Since 2000, projecthonduras.com has organized and presented the annual Conference on Honduras. Since 2003, the conference has been held in the town of Copán Ruinas (the previous three years, in Washington, DC), where it will again be staged this year, from September 26-28. The central purpose of the event is to bring together as many people as possible, representing as many organizations as possible, under one roof, over a three-day period to compare notes about the work they are doing to empower the people of Honduras in the areas of education, healthcare, and community building. The idea is to encourage "networking" so that individuals and groups can find ways to share information and coordinate their efforts.
The underlying assumption is that working together is a good thing, and working in isolation is generally not. The premise is that more can be accomplished more efficiently through greater economies of scale. No need recreating the wheel when you don't have to. No need to purchase stuff when perhaps it can be borrowed. No need to spend valuable time trying to develop the right contact when someone might immediately point you to that person.
During the past 14 years, there have been endless stories of how the conference has brought people together in ways that have helped to overcome problems and issues, thus making it possible to improve and expand projects. The vast portion of those stories occur quietly, behind the scenes, without any fanfare. Having said this, I think there continues to be a need to push the idea that individuals and groups involved in development, volunteer, or humanitarian relief activities in Honduras should try harder to coordinate whenever possible and always look for ways to complement each other's efforts.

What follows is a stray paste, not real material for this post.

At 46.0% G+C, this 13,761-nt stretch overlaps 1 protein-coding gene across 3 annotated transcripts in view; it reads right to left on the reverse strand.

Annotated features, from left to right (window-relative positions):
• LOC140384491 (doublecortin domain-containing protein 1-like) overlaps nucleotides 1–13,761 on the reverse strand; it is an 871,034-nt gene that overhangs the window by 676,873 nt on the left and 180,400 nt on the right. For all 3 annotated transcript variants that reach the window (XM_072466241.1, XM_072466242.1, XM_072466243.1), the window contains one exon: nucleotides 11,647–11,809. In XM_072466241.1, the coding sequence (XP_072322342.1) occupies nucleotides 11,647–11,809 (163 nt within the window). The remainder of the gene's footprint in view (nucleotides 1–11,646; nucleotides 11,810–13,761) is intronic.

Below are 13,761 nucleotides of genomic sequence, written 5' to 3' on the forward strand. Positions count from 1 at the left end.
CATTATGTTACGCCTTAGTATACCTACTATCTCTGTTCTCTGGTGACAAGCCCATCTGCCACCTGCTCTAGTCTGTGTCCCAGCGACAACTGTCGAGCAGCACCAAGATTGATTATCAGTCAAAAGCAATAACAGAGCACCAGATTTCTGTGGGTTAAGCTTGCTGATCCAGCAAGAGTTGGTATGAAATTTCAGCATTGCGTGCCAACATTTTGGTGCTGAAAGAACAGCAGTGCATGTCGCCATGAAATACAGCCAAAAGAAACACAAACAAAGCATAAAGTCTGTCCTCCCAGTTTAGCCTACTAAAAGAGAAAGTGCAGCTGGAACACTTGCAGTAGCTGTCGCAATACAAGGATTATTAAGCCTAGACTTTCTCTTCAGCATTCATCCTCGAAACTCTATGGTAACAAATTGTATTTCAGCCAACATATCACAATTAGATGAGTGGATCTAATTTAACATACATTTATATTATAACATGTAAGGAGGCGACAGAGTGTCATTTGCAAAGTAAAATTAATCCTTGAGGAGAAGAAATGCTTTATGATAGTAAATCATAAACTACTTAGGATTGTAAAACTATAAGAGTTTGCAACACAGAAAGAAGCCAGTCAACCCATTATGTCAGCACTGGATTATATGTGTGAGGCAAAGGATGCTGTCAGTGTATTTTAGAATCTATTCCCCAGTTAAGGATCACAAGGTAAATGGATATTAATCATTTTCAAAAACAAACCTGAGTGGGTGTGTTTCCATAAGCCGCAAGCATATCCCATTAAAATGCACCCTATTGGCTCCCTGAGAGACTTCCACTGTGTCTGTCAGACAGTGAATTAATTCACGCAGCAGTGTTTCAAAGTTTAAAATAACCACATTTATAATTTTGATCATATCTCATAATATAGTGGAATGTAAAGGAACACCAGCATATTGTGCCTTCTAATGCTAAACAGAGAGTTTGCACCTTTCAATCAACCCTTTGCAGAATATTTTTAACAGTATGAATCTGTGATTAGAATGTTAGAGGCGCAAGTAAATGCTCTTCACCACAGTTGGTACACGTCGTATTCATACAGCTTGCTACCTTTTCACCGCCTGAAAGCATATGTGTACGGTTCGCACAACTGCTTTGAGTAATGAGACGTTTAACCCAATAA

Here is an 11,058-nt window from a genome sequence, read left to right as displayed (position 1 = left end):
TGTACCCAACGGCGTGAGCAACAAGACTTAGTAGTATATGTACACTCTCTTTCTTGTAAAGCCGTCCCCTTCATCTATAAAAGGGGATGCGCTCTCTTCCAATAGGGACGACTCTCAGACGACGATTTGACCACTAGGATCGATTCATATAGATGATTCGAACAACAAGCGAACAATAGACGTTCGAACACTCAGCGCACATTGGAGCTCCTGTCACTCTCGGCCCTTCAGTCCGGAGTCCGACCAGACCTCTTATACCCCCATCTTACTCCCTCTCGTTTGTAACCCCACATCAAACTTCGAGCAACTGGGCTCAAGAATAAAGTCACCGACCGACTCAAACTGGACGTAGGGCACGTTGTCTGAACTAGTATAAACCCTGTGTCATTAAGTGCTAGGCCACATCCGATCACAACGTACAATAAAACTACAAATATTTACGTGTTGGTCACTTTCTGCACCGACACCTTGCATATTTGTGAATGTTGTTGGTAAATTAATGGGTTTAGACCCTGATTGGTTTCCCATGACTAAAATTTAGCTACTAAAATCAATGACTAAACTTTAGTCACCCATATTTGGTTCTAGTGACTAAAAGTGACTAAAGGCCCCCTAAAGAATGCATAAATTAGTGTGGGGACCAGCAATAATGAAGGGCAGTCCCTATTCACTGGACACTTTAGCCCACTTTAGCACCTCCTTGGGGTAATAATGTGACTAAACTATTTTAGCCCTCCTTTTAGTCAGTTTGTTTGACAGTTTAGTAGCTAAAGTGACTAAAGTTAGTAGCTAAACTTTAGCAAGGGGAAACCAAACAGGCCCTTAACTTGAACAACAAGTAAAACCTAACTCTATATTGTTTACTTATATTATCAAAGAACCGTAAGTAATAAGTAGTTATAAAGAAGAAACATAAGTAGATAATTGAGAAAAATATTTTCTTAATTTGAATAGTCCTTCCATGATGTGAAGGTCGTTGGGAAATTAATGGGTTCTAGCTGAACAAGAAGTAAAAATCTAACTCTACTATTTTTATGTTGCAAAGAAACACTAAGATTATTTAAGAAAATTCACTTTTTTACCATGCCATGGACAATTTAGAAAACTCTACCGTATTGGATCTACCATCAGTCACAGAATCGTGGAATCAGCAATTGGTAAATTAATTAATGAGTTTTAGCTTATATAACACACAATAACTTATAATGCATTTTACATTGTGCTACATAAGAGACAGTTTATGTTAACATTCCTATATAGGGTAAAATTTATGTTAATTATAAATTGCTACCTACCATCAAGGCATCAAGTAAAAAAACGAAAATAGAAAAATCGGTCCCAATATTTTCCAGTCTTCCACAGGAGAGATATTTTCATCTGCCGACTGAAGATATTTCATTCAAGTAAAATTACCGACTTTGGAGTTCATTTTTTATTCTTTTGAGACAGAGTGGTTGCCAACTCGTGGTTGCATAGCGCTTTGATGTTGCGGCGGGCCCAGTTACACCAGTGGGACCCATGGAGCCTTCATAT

Not too long ago, I received some insights from a contact within our network reminding me that there are still many organizations in Honduras who tend to work alone rather than in partnership with others. Tim, who has been working in Honduras for more than a decade, said that the main reason for this phenomenon has to do with the issue of trust. Tim believes that organizations often lack trust in each other. One group, for example, may think that another group might try to steal its donors or take credit for its work and accomplishments. There could also be distrust with regard to doctrinal issues.
When all is said and done, many organizations often prefer to work in isolation rather than risk losing part or all that they have worked to achieve. There have been enough instances where organizations have worked with others in the past and have been burnt.
"It is a rare thing to find people who will share resources that have cost them money to acquire," says Tim. "I can feel some of that myself in the fact that it is so difficult to raise support, and so difficult to maintain support, and every ministry, missionary or person who represents a non-profit is responsible to their board of directors, mission statement and donors."
Another possible reason for groups opting to work in isolation could simply be that people are so focused on their own mission that they do not take the time to realize the potential that exists for multiplying the power and result of their work through cooperation with others. "It is a complex situation to say the least," notes Tim. "Then you couple that with the fact that most of us gringos who leave our good homes in the United States to come here to try to help Honduras are some really strange birds... I guess sometimes it's just easier to work alone."
In order to truly change Honduras for the better, rather than just applying band-aids to its problems, I believe that everyone who is working to empower the people of the country has to hone their abilities and willingness to work together selflessly. I sense that the potential payoff (... for the people of Honduras) of NGOs, governments, universities, churches, companies, and private citizens sharing their resources and coordinating their activities is huge. It may well prove to be the difference between helping Honduras exit its weary cycles of bad times and less bad times.